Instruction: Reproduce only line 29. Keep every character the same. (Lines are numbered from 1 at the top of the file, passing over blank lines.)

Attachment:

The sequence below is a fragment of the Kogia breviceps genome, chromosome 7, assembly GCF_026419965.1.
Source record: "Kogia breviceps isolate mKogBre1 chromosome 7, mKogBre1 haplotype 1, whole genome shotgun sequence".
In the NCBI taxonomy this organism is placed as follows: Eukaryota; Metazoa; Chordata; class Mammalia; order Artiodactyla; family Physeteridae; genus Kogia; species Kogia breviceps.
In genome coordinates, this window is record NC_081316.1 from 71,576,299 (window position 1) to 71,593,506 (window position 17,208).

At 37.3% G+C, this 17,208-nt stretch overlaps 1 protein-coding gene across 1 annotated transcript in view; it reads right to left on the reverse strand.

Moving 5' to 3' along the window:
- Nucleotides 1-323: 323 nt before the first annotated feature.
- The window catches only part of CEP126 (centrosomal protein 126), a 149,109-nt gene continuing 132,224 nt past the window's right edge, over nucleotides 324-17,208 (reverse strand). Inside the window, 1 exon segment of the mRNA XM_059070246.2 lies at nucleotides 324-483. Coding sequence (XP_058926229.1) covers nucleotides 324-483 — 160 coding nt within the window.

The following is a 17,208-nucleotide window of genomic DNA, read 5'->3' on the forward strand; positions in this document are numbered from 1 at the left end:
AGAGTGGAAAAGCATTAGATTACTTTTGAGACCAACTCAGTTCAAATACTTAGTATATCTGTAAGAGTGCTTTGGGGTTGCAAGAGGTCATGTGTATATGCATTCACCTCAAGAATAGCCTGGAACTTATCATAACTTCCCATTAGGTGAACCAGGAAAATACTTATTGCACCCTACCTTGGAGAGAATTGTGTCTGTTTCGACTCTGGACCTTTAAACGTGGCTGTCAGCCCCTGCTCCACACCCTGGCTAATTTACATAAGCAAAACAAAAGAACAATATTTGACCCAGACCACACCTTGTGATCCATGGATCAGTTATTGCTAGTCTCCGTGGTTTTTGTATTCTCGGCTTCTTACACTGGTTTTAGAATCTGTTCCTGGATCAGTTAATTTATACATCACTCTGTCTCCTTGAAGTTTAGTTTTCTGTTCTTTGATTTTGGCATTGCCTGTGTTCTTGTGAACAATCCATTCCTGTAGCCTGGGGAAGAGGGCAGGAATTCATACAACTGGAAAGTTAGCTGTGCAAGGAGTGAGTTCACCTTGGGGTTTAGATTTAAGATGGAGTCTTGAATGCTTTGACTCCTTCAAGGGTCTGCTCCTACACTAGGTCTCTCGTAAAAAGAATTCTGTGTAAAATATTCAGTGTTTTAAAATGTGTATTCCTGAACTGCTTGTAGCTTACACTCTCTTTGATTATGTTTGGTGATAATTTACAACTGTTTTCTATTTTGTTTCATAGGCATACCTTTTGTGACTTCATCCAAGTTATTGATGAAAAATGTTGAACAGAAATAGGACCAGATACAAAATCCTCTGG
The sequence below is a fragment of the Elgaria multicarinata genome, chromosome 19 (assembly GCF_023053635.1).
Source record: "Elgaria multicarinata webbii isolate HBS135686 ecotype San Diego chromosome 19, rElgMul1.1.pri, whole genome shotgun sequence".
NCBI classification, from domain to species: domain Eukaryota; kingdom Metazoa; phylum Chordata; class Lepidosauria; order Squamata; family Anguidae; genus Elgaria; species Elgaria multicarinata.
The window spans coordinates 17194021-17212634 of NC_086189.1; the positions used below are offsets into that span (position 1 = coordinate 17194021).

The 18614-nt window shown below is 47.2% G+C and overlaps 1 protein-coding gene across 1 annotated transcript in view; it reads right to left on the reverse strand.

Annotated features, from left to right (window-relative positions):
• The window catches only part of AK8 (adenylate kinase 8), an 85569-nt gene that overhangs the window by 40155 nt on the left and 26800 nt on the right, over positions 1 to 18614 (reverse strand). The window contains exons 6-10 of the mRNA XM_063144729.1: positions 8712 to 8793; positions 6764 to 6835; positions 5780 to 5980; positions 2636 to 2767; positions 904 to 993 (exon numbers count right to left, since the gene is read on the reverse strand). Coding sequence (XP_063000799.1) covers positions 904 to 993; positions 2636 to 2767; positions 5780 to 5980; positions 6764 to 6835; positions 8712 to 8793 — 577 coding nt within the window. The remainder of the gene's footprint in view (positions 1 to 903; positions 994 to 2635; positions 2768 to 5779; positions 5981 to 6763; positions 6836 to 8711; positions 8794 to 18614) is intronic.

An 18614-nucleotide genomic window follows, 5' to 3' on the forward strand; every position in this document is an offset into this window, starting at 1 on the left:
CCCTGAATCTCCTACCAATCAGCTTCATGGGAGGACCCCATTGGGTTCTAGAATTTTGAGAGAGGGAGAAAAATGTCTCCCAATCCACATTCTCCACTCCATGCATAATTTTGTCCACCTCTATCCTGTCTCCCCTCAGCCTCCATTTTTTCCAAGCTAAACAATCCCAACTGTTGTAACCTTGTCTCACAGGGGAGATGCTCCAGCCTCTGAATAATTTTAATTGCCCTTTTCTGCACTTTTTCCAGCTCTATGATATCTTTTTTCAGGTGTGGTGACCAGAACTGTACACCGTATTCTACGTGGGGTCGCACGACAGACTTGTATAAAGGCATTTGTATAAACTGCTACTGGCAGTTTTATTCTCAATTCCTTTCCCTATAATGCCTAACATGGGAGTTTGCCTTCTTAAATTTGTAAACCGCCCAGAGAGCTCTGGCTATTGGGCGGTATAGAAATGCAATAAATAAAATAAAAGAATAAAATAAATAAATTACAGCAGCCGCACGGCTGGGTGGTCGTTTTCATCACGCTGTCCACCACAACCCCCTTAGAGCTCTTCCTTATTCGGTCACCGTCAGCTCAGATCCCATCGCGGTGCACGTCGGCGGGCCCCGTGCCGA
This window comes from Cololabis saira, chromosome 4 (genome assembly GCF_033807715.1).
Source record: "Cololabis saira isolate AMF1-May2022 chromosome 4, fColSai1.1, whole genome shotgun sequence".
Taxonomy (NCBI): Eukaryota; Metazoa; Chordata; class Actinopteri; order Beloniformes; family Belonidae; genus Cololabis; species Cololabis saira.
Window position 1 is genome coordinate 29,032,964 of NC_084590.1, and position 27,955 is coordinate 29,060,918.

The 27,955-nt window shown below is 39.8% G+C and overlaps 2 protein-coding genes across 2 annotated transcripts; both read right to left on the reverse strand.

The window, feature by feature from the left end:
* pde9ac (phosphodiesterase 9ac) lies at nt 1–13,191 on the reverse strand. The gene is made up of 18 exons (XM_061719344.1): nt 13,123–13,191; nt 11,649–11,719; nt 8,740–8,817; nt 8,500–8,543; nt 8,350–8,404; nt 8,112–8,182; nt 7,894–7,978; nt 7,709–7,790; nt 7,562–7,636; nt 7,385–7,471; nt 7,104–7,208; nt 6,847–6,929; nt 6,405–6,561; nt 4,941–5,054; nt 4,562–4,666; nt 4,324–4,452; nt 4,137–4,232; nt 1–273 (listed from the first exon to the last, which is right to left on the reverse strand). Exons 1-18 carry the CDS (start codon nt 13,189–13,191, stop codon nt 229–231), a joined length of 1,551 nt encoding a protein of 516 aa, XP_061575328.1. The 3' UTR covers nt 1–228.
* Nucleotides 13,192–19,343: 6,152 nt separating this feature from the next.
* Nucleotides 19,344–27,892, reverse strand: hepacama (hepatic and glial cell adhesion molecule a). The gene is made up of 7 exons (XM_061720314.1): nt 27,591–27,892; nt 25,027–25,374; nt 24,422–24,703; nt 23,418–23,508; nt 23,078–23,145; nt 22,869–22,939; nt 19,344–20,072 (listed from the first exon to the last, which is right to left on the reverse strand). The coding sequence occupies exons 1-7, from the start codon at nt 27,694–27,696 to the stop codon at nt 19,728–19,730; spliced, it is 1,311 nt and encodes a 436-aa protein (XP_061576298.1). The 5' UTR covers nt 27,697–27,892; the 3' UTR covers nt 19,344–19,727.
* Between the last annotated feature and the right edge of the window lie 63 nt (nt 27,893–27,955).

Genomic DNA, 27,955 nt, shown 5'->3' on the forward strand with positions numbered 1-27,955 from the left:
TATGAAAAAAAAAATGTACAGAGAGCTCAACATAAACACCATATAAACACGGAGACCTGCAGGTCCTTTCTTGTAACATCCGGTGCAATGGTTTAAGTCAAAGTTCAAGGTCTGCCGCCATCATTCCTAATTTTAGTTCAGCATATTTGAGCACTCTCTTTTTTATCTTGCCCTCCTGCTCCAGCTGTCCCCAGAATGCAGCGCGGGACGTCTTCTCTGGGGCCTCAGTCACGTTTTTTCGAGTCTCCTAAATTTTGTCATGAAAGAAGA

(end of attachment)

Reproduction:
* Between the last annotated feature and the right edge of the window lie 63 nt (nt 27,893–27,955).